Ghirardato, P., & Marinacci, M. (2002). Ambiguity made precise: A comparative foundation. Journal of Economic Theory, 102(2), 251-289.

    Decoy effect

    Main reading

    Ariely D, Wallsten TS. 1995 Seeking subjective dominance in multidimensional space: An explanation of the asymmetric dominance effect. Organ. Behav. Hum. Decis. Process. 63, 223–232. (doi:10.1006/obhd.1995.1075)

    To go further

    Lea AM, Ryan MJ. 2015 Irrationality in mate choice revealed by túngara frogs. Science (80-. ). 349, 964–966. (doi:10.1126/science.aab2012)

    Trimmer, P. C. (2013). Optimal behaviour can violate the principle of regularity. Proceedings of the Royal Society of London B: Biological

    Sciences, 280(1763), 20130858.

  • Models of social preferences: inequity aversion, social welfare, competition

    Main reading

    Charness G., Rabin M. (2002) Understanding social preferences with simple tests. Quarterly Journal of Economics, 117 (3), p. 817-869.

    Supplementary readings:

    Engel, C. (2010) Dictator games: a meta-study. MPI Collective Goods Preprint No. 2010/07

    First part of Guala, F. (2005) The Methodology of Experimental Economics, Cambridge University Press.

    Camerer (2003) p. 43 to 101

  • The evolution of prosociality

    Goal: introducing the problem of cooperation, from an evolutionary perspective. Specifying the ultimate causes and proximate mechanisms of prosocial choices, including Strong Reciprocity.

    Main reading

    E Fehr, U Fischbacher and S. Gätcher (2002) Strong reciprocity, human cooperation, and the enforcement of social norms. Human nature, vol. 13, num. 1, pp. 1--25

    Supplementary readings

    E. Fehr, S. Gächter (2002) Altruistic punishment in humans. Nature, vol. 415, pp. 137—140

    Guala, F. (2011) “Reciprocity: Weak or Strong? What Punishment Experiments Do (and Do Not) Demonstrate”, DEAS Working Paper 2010-23. BBS.

    • A nice funny game, with some lessons on the evolution of trust and prosociality

  • Attitude towards social norms

    Main readings

    Krupka, E. L., & Weber, R. A. (2013). Identifying social norms using coordination games: Why does dictator game sharing vary? Journal of the European Economic Association, 11(3), 495–524.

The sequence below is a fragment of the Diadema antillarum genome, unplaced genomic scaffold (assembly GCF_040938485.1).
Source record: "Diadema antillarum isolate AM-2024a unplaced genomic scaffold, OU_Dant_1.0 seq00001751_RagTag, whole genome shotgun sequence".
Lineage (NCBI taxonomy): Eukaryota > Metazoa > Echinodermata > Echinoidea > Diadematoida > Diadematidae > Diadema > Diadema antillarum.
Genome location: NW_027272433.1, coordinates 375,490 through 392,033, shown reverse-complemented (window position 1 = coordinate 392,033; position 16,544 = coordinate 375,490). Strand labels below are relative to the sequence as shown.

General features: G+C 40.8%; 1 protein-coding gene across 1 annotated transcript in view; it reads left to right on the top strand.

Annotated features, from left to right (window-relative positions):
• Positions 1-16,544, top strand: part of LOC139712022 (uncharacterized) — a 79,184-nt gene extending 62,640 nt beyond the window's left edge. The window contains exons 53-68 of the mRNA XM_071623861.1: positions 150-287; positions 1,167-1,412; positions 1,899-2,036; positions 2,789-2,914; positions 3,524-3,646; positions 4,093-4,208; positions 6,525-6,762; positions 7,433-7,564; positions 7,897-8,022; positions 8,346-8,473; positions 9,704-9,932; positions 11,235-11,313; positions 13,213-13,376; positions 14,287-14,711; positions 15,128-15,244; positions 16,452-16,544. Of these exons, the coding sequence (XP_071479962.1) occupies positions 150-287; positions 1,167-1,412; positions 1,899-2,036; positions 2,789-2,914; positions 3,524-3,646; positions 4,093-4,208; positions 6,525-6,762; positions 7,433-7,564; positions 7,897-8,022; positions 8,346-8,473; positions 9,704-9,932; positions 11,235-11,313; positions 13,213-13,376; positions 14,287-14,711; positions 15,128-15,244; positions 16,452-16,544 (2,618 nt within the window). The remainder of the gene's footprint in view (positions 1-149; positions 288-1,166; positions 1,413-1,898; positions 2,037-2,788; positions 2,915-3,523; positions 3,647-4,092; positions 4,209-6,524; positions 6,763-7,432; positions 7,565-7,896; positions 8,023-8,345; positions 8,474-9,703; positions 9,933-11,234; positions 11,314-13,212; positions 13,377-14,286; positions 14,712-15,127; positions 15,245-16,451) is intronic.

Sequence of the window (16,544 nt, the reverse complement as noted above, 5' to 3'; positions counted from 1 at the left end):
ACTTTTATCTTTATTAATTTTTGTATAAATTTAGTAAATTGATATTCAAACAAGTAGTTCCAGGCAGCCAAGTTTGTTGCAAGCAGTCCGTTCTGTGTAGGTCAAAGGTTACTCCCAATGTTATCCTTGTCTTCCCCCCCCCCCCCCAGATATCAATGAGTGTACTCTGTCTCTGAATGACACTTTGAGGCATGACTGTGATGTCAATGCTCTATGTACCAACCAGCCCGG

Supplementary readings

    Chapter 1 and 2: Bicchieri, C. (2005). The grammar of society: The nature and dynamics of social norms. Cambridge University Press.

    Heintz, C., Karabegovic, M., & Molnar, A. (2016). The co-evolution of honesty and strategic vigilance. Frontiers in psychology, 7.

    Bicchieri, C., & Muldoon, R. (2011). Social norms. Stanford Encyclopedia of Philosophy.


  • Mind-directed preferences

    Question: what are the ultimate motives behind prosocial choices? The main hypotheses include:

    - people prefer to abide by the social norm, and some of these norms prescribe specific distributions of costs and benefits

    - people prefer specific distributions of cost and benefits per se: they are inequity averse or have a sense of fairness

    - people desire their partners to have specific mental states, especially that these partners think they are good cooperators yet cannot be trifled with. They want their partner to know what they consider acceptable or not.

    Main reading

    Molnar, A., Chaudhry, S., & Loewenstein, G. (2021). 'It's Not About the Money. It's About Sending a Message!': Unpacking the Components of Revenge. 

    Further readings

    Ho, M. K., Cushman, F., Littman, M. L., & Austerweil, J. L. (2019). People teach with rewards and punishments as communication, not reinforcements. Journal of Experimental Psychology: General, 148(3), 520-549.

    Heintz, C., Celse, J., Giardini, F., & Data, S. M. (2015). Facing expectations: Those that we prefer to fulfil and those that we disregard. Judgment and Decision Making, 10(5), 442.

  • How to coordinate: focal points

    Main reading

    Mehta, J, Starmer, C., & Sugden, R. (1994). The nature of salience: An experimental investigation of pure coordination games. The American

    Economic Review.

    Further readings:

    Mehta, Judith, Starmer, C., & Sugden, R. (1994). Focal points in pure coordination games: An experimental investigation. Theory and Decision, 36(2), 163–185.

    Bardsley, N., Mehta, J., Starmer, C., & Sugden, R. (2006). The nature of salience revisited: cognitive hierarchy theory versus team reasoning. Economic Journal.

    Crawford, V. (2008). The power of focal points is limited: even minute payoff asymmetry may yield large coordination failures. The American Economic Review, 98(4), 1443–1458.

    Janssen, M. (2001). Rationalizing focal points. Theory and Decision, 50, 119–148.

  • Online sessions in small groups: about the essays

    We will discuss in small groups of five your ideas for the final essays.
    There will be three sessions of one hour.

    Put your name in one of the three available sessions:
    (See tab: Groups for session)
    Please try to get evenly distributed (I count on self-emerging order ... )

  • On the value of information

    Dewan, A., & Neligh, N. (2020). Estimating information cost functions in models of rational inattention. Journal of Economic Theory187, 105011.